Plumbing Insufficient Throughputs - 03/09/06 Hello all! <<Hi Kristen!>> Thanks for the great work.  I am now on to the task of plumbing my AGA 72 gal bow with the horribly insufficient overflow. <<Mmm, yes...>> It has the standard two holes. one to drain, one to return. <<And both too small...>> Not enough to do different types of corals (hubby is still determining his wish list).  So I am considering some other options for getting more flow without drilling more holes in my tank.  I have some thoughts...tell me which you would choose or add one of your own. <<Gladly!>> 1) Current system has the drain going down to a 3 section sump and returning w/what will be a Mag 9.5 (gate valve needed here). <<Indeed!  That single 1" drain is going to limit you (practically speaking) to about 300-350 gallons per hour.>> Overflow is 1" and return is 3/4".  The return y's at the top and has 2 loc lines. one going to the front of the tank and one to the back.  I could keep this as is and add a closed loop system similar to Melev's 29 gallon (not sure if I would go with the pump in the tank or out of the tank yet though) <<Don't think I care for this.>> 2) Make both holes in the overflow area drain holes. <<This is what many folks do.>> In this configuration I could either drain both right into the sump with one return via a manifold or make one flow into the sump and one into a closed loop system.  I haven't really seen this mentioned on your website but I have not read every single page. <<Quite do-able>> I also haven't sat down and figured out what my flow would be...I suppose if it's still not enough flow it's sort of pointless to do this. <<Hmm...the closed-loop on the 3/4" drain would use/require a pump with the same size intake...this will indeed limit choices/flow.>> 3) Just keep as is and use powerheads (said with a sigh and head hanging because we are having so much fun with PVC).   Thanks in advance for your sage advice! Kristen <<Well Kristen, given the choices you've outlined I would go with option #2 with some minor modifications.  If I may...  I would drain the 1" bulkhead to the sump and return this to the tank, over the back, with a smaller pump (Mag5/7 depending on head height, plumbing angles, etc.) and/or gate-valve striving for a flow rate of about 300-350 gph.  I would then plumb the 3/4" bulkhead as a closed-loop (not through the sump!) using the Mag9.5 pump you already have.  With any luck, this will give you an overall flow rate of around 10x-12x the tank's total volume.  Regards, EricR>> Plumbing Insufficient Throughputs II - 03/09/06 One quick question...would I eliminate my need for all of this by getting the Wave 2k? <<This is another alternative, yes.>> I am seriously considering this and will be putting a call to them regarding rock placement in reference to the placement of the machine.  Just another thought. Thanks again for your response!! <<Welcome, EricR>>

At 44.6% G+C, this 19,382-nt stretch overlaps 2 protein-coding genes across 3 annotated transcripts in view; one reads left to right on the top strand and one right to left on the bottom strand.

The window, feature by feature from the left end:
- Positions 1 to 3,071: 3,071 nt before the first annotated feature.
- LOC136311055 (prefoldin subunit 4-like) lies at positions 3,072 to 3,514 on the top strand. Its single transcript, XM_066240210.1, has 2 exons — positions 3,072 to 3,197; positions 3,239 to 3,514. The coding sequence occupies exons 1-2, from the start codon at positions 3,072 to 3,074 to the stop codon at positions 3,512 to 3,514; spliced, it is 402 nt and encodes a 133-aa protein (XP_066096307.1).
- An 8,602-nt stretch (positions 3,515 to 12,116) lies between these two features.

Re: Tank re-drill Aloha <And to you>      Thank you so much for the advice. I actually just finished figuring everything out without having to redrill the tank (I simply don't have the space in my overflow for the flange on a bulkhead that size). <Mmm, could just come over the side/top> I guess I was a little too excited to wait since Am nearly on the verge of having my tank set up again( its been way too long). I figured I would at least email you and tell you what I did to make it work. <I stated the easy options...> Never know I might have done something right that others could read this time. What I did was really just a few small modifications. To handle all of the 2400gph of overflow I used my return holes which are also in my overflows) to be Durso style drains as well. So I now have two 1.5" drains and two 1" drains. I rerouted my return up behind the tank to get to the return holes on the tanks top. My returns were only 1" so they didn't give me a huge amount of extra overflow but every little bit counts. <Yes> I also did lower my standpipes. Upon better inspection I found they couldn't have been more than an inch under water level. <Very common... and safe/r should the power/pump fail... in terms of transit volume... and a rate-limiting factor for sure... many folks seem to have some notion that somehow water is magically "sucked out" once reaching the level of such overflows.> They are now at three inches below. I also tore out all the plumbing underneath the tank. All those elbows and other fittings I figured were slowing flow down. I instead replaced all of them with flexible pvc pipe. As for the aspiration of the drain lines...(I don't know if this helped but I did it anyway) <Does help. Both for flow increase and noise reduction> I installed small tubes at the tops of the stand pipes going down almost to the bulkhead and at the end of the drain lines both submerged outputs now have small 3/8th holes just above water level to let out a little more air. Worked like a charm. Am betting the two extra 1" drains along with the flex pvc for better flow had the most to do with its success. It handles the pumps output now no problem. Of course, 2" overflows would have been much better but it is a little bit of trouble taking a 240 gallon tank down to the shop and there always the fact that they wont fit. So once again I really appreciate the advice you gave me and hope you at least get some good diving in while in Thailand. Tank care! -Chris Mahalo nui loa <Thank you for this follow-up and report of your success. Terima kasih. BobF> Proper size for PVC return 6/10/04 Sitting on the fence -- give me a push Hello all, I have conducted research on plumbing my new aquarium and have found conflicting advice (go figure).  I desire your varied opinions.  In plumbing an Iwaki 30rlxt (1' input and 1' output) with approximately three 45 degree elbows, one 90 degree elbow, 1 foot of horizontal run, and 5 feet of vertical ascent, should I use 1' or 1.25' PVC for the output?    <either will be fine... the difference is negligible> The research indicates that the more elbows and horizontal run I have the larger the diameter the better; but the weight of the increased volume in the larger diameter pipe increases back pressure in the vertical run thus potentially negating any benefit.  A call to Iwaki customer service left me believing it was a toss up. <I agree completely> Thanks, Mike the neurotic <that may be true too ;) Anthony>